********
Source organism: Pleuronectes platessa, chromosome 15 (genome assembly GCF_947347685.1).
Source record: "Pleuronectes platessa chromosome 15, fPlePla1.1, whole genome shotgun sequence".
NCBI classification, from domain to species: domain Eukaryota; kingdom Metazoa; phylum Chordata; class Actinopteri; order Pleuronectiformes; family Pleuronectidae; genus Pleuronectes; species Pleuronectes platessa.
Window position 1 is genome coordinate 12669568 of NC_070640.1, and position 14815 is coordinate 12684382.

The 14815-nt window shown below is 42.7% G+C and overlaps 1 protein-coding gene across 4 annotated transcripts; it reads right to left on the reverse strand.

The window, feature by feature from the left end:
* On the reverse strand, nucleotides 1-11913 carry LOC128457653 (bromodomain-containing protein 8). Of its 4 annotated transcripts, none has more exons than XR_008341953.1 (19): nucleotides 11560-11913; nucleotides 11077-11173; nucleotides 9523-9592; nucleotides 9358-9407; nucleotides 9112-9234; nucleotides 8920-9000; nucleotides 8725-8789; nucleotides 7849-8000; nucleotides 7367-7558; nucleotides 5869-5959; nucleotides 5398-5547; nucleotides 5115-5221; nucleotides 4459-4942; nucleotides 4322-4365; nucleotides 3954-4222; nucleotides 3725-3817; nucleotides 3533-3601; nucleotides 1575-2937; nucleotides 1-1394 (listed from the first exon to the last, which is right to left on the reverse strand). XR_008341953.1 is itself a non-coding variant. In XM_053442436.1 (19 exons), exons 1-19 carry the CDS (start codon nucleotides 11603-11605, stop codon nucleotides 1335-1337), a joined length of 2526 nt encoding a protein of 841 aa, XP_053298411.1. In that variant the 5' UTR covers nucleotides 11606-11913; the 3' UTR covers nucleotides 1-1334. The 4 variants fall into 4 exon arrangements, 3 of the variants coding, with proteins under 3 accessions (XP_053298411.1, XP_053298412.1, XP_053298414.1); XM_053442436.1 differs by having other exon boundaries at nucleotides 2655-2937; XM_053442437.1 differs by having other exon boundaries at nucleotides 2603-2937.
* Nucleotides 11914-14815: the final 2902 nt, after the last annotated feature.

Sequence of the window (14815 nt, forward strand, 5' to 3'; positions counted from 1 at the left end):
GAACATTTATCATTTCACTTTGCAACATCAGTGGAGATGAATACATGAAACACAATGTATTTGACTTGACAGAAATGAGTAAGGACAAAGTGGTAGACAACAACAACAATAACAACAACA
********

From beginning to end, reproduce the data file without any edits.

Source organism: Pleuronectes platessa, chromosome 15 (genome assembly GCF_947347685.1).
Source record: "Pleuronectes platessa chromosome 15, fPlePla1.1, whole genome shotgun sequence".
NCBI classification, from domain to species: domain Eukaryota; kingdom Metazoa; phylum Chordata; class Actinopteri; order Pleuronectiformes; family Pleuronectidae; genus Pleuronectes; species Pleuronectes platessa.
Window position 1 is genome coordinate 12669568 of NC_070640.1, and position 14815 is coordinate 12684382.

The 14815-nt window shown below is 42.7% G+C and overlaps 1 protein-coding gene across 4 annotated transcripts; it reads right to left on the reverse strand.

The window, feature by feature from the left end:
* On the reverse strand, nucleotides 1-11913 carry LOC128457653 (bromodomain-containing protein 8). Of its 4 annotated transcripts, none has more exons than XR_008341953.1 (19): nucleotides 11560-11913; nucleotides 11077-11173; nucleotides 9523-9592; nucleotides 9358-9407; nucleotides 9112-9234; nucleotides 8920-9000; nucleotides 8725-8789; nucleotides 7849-8000; nucleotides 7367-7558; nucleotides 5869-5959; nucleotides 5398-5547; nucleotides 5115-5221; nucleotides 4459-4942; nucleotides 4322-4365; nucleotides 3954-4222; nucleotides 3725-3817; nucleotides 3533-3601; nucleotides 1575-2937; nucleotides 1-1394 (listed from the first exon to the last, which is right to left on the reverse strand). XR_008341953.1 is itself a non-coding variant. In XM_053442436.1 (19 exons), exons 1-19 carry the CDS (start codon nucleotides 11603-11605, stop codon nucleotides 1335-1337), a joined length of 2526 nt encoding a protein of 841 aa, XP_053298411.1. In that variant the 5' UTR covers nucleotides 11606-11913; the 3' UTR covers nucleotides 1-1334. The 4 variants fall into 4 exon arrangements, 3 of the variants coding, with proteins under 3 accessions (XP_053298411.1, XP_053298412.1, XP_053298414.1); XM_053442436.1 differs by having other exon boundaries at nucleotides 2655-2937; XM_053442437.1 differs by having other exon boundaries at nucleotides 2603-2937.
* Nucleotides 11914-14815: the final 2902 nt, after the last annotated feature.

Sequence of the window (14815 nt, forward strand, 5' to 3'; positions counted from 1 at the left end):
GAACATTTATCATTTCACTTTGCAACATCAGTGGAGATGAATACATGAAACACAATGTATTTGACTTGACAGAAATGAGTAAGGACAAAGTGGTAGACAACAACAACAATAACAACAACA